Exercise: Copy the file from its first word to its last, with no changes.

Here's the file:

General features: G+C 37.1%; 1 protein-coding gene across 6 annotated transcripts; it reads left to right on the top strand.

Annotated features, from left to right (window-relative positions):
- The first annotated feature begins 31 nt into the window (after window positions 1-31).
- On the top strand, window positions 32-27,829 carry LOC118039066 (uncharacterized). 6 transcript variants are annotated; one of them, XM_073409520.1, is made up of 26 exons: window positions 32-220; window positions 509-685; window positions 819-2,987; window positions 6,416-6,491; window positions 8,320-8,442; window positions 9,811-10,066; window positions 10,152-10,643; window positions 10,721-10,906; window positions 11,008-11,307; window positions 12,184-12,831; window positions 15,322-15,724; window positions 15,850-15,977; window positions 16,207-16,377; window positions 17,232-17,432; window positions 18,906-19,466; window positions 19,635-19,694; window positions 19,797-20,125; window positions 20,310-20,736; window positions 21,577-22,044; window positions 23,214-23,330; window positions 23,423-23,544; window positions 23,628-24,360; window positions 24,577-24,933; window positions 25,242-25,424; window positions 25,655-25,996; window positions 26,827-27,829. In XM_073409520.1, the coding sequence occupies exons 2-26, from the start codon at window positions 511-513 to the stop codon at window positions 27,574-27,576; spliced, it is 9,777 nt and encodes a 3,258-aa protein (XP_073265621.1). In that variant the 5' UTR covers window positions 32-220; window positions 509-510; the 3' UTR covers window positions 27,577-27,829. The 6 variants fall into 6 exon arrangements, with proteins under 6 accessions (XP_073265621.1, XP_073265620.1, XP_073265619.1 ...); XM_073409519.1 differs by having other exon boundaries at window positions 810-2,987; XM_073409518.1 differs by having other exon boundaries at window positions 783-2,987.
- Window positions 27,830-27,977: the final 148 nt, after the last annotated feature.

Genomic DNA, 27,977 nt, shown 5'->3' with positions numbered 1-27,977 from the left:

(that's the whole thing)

General features: G+C 37.1%; 1 protein-coding gene across 6 annotated transcripts; it reads left to right on the top strand.

Annotated features, from left to right (window-relative positions):
- The first annotated feature begins 31 nt into the window (after window positions 1-31).
- On the top strand, window positions 32-27,829 carry LOC118039066 (uncharacterized). 6 transcript variants are annotated; one of them, XM_073409520.1, is made up of 26 exons: window positions 32-220; window positions 509-685; window positions 819-2,987; window positions 6,416-6,491; window positions 8,320-8,442; window positions 9,811-10,066; window positions 10,152-10,643; window positions 10,721-10,906; window positions 11,008-11,307; window positions 12,184-12,831; window positions 15,322-15,724; window positions 15,850-15,977; window positions 16,207-16,377; window positions 17,232-17,432; window positions 18,906-19,466; window positions 19,635-19,694; window positions 19,797-20,125; window positions 20,310-20,736; window positions 21,577-22,044; window positions 23,214-23,330; window positions 23,423-23,544; window positions 23,628-24,360; window positions 24,577-24,933; window positions 25,242-25,424; window positions 25,655-25,996; window positions 26,827-27,829. In XM_073409520.1, the coding sequence occupies exons 2-26, from the start codon at window positions 511-513 to the stop codon at window positions 27,574-27,576; spliced, it is 9,777 nt and encodes a 3,258-aa protein (XP_073265621.1). In that variant the 5' UTR covers window positions 32-220; window positions 509-510; the 3' UTR covers window positions 27,577-27,829. The 6 variants fall into 6 exon arrangements, with proteins under 6 accessions (XP_073265621.1, XP_073265620.1, XP_073265619.1 ...); XM_073409519.1 differs by having other exon boundaries at window positions 810-2,987; XM_073409518.1 differs by having other exon boundaries at window positions 783-2,987.
- Window positions 27,830-27,977: the final 148 nt, after the last annotated feature.

Genomic DNA, 27,977 nt, shown 5'->3' with positions numbered 1-27,977 from the left: